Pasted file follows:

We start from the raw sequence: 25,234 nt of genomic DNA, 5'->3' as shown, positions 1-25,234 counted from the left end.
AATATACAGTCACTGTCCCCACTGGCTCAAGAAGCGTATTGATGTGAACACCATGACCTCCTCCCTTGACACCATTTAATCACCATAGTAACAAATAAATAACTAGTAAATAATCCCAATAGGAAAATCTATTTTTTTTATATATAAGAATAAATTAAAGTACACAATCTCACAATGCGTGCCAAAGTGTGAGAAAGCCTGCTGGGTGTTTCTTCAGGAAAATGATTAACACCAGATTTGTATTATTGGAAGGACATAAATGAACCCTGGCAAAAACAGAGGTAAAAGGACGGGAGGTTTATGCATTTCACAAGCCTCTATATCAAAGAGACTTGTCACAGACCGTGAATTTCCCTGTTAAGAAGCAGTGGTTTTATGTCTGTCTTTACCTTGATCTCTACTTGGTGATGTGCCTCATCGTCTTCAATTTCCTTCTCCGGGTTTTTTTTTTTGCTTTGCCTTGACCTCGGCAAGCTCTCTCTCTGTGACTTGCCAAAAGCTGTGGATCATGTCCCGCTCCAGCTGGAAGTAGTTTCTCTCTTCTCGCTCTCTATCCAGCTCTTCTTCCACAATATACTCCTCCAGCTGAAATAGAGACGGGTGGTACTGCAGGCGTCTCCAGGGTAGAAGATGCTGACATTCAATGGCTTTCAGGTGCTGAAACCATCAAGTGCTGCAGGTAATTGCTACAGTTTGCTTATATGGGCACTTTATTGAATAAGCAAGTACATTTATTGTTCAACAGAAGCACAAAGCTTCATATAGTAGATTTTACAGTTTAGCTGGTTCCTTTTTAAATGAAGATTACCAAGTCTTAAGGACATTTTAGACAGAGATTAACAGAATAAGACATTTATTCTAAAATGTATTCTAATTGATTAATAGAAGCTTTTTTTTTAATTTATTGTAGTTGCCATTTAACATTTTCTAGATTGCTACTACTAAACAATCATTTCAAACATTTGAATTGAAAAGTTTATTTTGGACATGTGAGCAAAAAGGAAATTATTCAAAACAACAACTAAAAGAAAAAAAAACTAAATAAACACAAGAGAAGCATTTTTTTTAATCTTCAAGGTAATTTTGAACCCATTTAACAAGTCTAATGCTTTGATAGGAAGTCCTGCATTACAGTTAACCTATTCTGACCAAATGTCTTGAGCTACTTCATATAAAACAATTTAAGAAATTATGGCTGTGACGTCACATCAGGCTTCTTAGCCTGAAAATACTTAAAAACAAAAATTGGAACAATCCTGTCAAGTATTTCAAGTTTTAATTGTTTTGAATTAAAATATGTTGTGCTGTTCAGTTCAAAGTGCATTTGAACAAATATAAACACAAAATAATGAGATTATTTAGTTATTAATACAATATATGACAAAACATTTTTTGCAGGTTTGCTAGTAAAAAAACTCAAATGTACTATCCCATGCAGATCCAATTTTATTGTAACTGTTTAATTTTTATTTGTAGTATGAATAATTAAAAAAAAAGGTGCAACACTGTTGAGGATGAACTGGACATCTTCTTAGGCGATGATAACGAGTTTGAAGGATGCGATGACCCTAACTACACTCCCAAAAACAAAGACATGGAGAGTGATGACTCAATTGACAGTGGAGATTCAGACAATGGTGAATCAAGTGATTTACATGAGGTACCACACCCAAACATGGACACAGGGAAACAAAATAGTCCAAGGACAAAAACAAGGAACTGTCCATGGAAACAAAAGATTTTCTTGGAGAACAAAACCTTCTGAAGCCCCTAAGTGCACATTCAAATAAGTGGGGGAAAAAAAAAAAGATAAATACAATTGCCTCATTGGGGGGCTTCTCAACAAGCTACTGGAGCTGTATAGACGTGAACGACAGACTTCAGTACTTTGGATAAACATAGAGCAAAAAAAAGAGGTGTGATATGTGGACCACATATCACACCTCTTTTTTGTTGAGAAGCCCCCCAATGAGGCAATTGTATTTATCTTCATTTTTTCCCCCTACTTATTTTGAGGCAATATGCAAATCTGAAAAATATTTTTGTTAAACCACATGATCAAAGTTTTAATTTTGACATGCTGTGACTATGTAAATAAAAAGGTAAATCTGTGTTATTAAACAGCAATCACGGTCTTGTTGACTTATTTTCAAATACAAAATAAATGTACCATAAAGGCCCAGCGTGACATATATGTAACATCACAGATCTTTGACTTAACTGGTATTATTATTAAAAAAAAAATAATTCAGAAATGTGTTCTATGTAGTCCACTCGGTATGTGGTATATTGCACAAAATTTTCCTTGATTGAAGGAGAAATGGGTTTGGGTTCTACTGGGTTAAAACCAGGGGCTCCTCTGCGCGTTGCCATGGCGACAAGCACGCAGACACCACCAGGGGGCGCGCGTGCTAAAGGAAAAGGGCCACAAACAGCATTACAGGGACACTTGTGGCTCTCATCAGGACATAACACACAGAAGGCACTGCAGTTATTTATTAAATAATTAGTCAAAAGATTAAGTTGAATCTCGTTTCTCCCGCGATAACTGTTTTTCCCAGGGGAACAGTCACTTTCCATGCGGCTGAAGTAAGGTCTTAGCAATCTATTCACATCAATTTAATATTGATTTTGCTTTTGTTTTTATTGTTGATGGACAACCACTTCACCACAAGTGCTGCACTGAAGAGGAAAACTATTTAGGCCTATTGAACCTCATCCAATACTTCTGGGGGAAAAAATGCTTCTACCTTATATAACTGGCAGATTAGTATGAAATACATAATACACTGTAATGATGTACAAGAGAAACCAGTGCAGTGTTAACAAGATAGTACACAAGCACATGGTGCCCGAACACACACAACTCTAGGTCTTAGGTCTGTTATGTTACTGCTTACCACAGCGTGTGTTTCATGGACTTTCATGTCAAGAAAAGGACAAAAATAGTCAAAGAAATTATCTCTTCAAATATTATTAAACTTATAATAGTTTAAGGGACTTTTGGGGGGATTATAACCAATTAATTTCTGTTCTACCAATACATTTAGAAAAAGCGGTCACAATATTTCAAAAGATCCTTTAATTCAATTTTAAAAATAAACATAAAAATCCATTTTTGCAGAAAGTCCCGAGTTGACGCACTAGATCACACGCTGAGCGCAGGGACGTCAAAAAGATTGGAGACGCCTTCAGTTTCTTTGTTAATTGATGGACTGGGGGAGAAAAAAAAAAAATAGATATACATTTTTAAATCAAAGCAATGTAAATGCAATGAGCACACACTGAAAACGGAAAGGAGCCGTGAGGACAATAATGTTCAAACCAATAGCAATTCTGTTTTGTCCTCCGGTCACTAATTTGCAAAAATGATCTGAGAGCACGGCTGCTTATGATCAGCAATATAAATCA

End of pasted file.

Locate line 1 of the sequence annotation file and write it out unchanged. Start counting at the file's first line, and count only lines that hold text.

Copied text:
We start from the raw sequence: 25,234 nt of genomic DNA, 5'->3' as shown, positions 1-25,234 counted from the left end.